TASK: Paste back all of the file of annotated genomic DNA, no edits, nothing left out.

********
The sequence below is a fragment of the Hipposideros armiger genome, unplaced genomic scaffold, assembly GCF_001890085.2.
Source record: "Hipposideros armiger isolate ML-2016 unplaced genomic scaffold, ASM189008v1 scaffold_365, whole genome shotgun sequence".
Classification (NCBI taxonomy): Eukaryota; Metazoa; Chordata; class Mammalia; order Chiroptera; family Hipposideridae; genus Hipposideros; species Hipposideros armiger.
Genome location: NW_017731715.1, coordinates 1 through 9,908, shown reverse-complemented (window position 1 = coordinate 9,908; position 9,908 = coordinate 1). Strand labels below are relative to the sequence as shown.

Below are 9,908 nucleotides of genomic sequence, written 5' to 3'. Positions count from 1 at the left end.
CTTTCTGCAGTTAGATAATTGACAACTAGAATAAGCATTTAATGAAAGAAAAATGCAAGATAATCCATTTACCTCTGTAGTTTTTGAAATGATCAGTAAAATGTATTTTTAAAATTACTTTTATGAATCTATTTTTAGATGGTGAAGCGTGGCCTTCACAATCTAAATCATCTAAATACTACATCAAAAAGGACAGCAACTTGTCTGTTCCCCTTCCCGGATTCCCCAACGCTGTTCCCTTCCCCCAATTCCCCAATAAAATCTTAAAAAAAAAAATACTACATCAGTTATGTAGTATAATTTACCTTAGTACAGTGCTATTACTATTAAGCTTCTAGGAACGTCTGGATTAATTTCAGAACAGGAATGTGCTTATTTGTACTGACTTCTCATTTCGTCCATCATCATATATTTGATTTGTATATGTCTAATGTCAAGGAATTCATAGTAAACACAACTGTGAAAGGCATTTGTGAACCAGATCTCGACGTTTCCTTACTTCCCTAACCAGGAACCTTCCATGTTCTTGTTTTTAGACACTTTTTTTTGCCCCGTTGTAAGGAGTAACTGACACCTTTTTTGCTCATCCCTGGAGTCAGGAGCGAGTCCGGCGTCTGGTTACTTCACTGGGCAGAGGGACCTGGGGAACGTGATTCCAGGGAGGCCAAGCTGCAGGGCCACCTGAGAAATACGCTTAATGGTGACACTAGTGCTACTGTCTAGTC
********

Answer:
The sequence below is a fragment of the Hipposideros armiger genome, unplaced genomic scaffold, assembly GCF_001890085.2.
Source record: "Hipposideros armiger isolate ML-2016 unplaced genomic scaffold, ASM189008v1 scaffold_365, whole genome shotgun sequence".
Classification (NCBI taxonomy): Eukaryota; Metazoa; Chordata; class Mammalia; order Chiroptera; family Hipposideridae; genus Hipposideros; species Hipposideros armiger.
Genome location: NW_017731715.1, coordinates 1 through 9,908, shown reverse-complemented (window position 1 = coordinate 9,908; position 9,908 = coordinate 1). Strand labels below are relative to the sequence as shown.

Below are 9,908 nucleotides of genomic sequence, written 5' to 3'. Positions count from 1 at the left end.
CTTTCTGCAGTTAGATAATTGACAACTAGAATAAGCATTTAATGAAAGAAAAATGCAAGATAATCCATTTACCTCTGTAGTTTTTGAAATGATCAGTAAAATGTATTTTTAAAATTACTTTTATGAATCTATTTTTAGATGGTGAAGCGTGGCCTTCACAATCTAAATCATCTAAATACTACATCAAAAAGGACAGCAACTTGTCTGTTCCCCTTCCCGGATTCCCCAACGCTGTTCCCTTCCCCCAATTCCCCAATAAAATCTTAAAAAAAAAAATACTACATCAGTTATGTAGTATAATTTACCTTAGTACAGTGCTATTACTATTAAGCTTCTAGGAACGTCTGGATTAATTTCAGAACAGGAATGTGCTTATTTGTACTGACTTCTCATTTCGTCCATCATCATATATTTGATTTGTATATGTCTAATGTCAAGGAATTCATAGTAAACACAACTGTGAAAGGCATTTGTGAACCAGATCTCGACGTTTCCTTACTTCCCTAACCAGGAACCTTCCATGTTCTTGTTTTTAGACACTTTTTTTTGCCCCGTTGTAAGGAGTAACTGACACCTTTTTTGCTCATCCCTGGAGTCAGGAGCGAGTCCGGCGTCTGGTTACTTCACTGGGCAGAGGGACCTGGGGAACGTGATTCCAGGGAGGCCAAGCTGCAGGGCCACCTGAGAAATACGCTTAATGGTGACACTAGTGCTACTGTCTAGTC